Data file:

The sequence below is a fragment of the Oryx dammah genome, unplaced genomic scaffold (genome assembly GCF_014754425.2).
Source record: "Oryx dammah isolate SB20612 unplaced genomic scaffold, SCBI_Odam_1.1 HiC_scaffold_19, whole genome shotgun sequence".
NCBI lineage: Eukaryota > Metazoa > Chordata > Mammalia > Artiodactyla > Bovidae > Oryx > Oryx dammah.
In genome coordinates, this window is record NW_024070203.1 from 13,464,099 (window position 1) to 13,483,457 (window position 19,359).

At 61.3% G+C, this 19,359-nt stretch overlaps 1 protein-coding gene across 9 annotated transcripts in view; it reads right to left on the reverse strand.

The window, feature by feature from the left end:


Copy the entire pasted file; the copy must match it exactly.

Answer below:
The sequence below is a fragment of the Oryx dammah genome, unplaced genomic scaffold (genome assembly GCF_014754425.2).
Source record: "Oryx dammah isolate SB20612 unplaced genomic scaffold, SCBI_Odam_1.1 HiC_scaffold_19, whole genome shotgun sequence".
NCBI lineage: Eukaryota > Metazoa > Chordata > Mammalia > Artiodactyla > Bovidae > Oryx > Oryx dammah.
In genome coordinates, this window is record NW_024070203.1 from 13,464,099 (window position 1) to 13,483,457 (window position 19,359).

At 61.3% G+C, this 19,359-nt stretch overlaps 1 protein-coding gene across 9 annotated transcripts in view; it reads right to left on the reverse strand.

The window, feature by feature from the left end: